Lux Research recently attended the Future Food-Tech Alternative Proteins Conference held both in person and virtually from Brooklyn, New York. Over two days, the event highlighted current trends and issues in the alternative proteins landscape. The panels included thought-provoking conversations from industry, venture capital (VC), and regulators from the U.S. FDA and U.S. Department of Agriculture (USDA). The conference included 123 speakers, 280 food brands, and 78 startups. Here are some key takeaways from the event:
1. Nontraditional partnerships may be the key to pushing alternative proteins like cell-based meat forward
Speakers from diverse organizations like the Singapore Economic Development Board, GFI, Merck KGAA, Guggenheim Partners, and BlueNalu emphasized the need for partnership across the alternative proteins landscape to enact a fundamental change in production. Large corporations like ADM, JBS, Cargill, and Tyson have been pouring money into startups. Players in the space hope that this surge in investment will encourage national governments to follow suit. Cell-based meat is the perfect case study for how these, until now, unconventional partnerships could work. The landscape currently lacks an ecosystem to supply necessary inputs like media, bioreactors, or cell lines. Companies like Nutreco are working on scaling up business as an input supplier, but without many companies ready for large-scale production, the market for its products is small and growing slowly. Cell-based meat needs a lower-cost and secure food-grade source of its expensive growth media; relying on pharma supply isn’t sustainable or economical. Partnerships between small to midsized enterprises like Merck and traditional meat suppliers like JBS have been pivotal in the scale-up process and will continue to be necessary to get cell-based meat to market at the scale needed to make any impact.
2. VC funding will not be as abundant for the rest of 2022 and likely for all of 2023
Panelists from Guggenheim Partners, Footprint Coalition, Synthesis Capital, Temasek, and Norwest Venture Partners repeatedly stated that VC dollars would be less available for the remainder of 2022 and 2023. Startups looking to raise seed funding will have a difficult path ahead. Those headed for later rounds like Series C or D will also not see the oversubscribed fundraises of 2021. Investors warned against using VC funding to build physical factories and suggested the formation of joint-development agreements (JDAs) or soliciting funds from government entities or grants may be easier paths while broader financial markets remain volatile. The lack of funding will slow alternative proteins startups on their quest to reach profitability, and it’s highly unlikely that we will see more IPOs until 2024 or later. Despite this grim outlook, multiple panelists still see alternative proteins continuing to grow and claim more market share. Rosie Wardle of Synthesis Capital estimated that while alternative proteins would have only 5%–8% of market share by 2030, it would rise to 40% by 2050. Manuel Maenke of Footprint Coalition opined that by 2050, we may not even refer to the category as “alternative” any longer.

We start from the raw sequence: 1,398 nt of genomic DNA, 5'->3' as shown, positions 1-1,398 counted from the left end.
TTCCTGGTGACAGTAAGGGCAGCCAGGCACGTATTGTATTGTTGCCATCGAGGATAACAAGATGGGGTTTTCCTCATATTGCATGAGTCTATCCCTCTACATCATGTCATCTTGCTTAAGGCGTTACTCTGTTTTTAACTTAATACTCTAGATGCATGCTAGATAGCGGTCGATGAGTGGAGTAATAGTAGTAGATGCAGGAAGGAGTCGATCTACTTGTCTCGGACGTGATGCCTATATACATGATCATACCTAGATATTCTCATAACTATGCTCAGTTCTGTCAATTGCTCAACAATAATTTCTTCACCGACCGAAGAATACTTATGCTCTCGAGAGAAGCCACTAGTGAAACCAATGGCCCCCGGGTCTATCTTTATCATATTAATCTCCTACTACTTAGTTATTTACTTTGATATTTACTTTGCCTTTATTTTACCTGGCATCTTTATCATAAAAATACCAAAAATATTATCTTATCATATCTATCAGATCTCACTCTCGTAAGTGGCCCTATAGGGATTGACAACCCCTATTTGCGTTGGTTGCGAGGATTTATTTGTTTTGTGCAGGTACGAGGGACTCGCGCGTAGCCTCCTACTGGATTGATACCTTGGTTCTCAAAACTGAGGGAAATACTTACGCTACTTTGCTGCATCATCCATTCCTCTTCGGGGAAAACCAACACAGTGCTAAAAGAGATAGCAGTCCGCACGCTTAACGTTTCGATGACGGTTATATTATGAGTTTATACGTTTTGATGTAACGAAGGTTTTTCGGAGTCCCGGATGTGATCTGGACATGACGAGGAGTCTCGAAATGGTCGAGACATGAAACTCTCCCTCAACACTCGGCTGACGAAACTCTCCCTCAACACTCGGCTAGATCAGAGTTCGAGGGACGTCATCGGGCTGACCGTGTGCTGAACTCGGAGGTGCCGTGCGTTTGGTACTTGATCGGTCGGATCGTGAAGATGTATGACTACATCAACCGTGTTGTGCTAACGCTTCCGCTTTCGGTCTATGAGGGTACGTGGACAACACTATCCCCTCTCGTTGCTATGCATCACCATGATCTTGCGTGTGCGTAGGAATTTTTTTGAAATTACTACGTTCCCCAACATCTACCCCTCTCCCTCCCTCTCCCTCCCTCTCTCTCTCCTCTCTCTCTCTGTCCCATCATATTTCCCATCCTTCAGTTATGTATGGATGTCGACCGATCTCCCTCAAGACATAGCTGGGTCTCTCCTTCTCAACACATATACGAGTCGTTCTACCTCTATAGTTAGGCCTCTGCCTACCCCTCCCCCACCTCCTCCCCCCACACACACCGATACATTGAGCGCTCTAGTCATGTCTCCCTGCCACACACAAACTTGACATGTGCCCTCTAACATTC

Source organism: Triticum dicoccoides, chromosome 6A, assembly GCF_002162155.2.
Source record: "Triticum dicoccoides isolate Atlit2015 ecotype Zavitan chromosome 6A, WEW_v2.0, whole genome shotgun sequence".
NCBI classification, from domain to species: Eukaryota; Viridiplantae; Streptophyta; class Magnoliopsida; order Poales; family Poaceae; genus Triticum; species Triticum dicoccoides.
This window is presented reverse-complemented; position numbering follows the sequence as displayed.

3. Regulatory requirements must be top of mind from day one to achieve a viable commercialization path
Representatives from FDA and USDA as well as in-house counsel from Upside Foods and Perfect Day presented a regulatory deep dive on the global approval of novel foods. Lux also attended a roundtable discussion on opportunities and challenges in novel proteins authorization. Regulators drove home the point that if companies working on new technologies don’t engage with regulators and work with regulatory documentation requirements in mind, they are looking at a considerable delay in commercialization timelines. Products designed around the regulatory framework have the best chance of approval. Additionally, regulatory timelines must be considered; according to one regulatory expert who spoke at Future Food-Tech, approval takes a minimum of 1.5 years in the EU, six months in the U.S., and one year in Singapore. For novel foods and processes, requirements aren’t always clear and often require companies to revise filings several times before approval is granted.
Given the state of the world economy, it is not surprising that VC funding won’t reach 2021 levels. Companies in the alternative proteins sector won’t be able to rely on the huge, oversubscribed fundraises of 2020 and 2021 and will need to turn to creative solutions for growth. Lux expects to see an uptick in partnership with the formation of new JDAs. We will also see fewer companies seeking to build production facilities and more engaging outside R&D firms to save on salary expenditure. Companies may be looking to governments to provide grants and funding for projects that meet sustainability goals. The reality is that the alternative proteins industry is likely to see more startups fail or consolidate. Those that can survive financially will still face an uphill battle to gain regulatory approval, given the lack of streamlined frameworks worldwide. Despite these challenges and near-term financial crunch, the alternative proteins landscape is here to stay and will require the interplay of multiple value chain players, opening up opportunities to engage.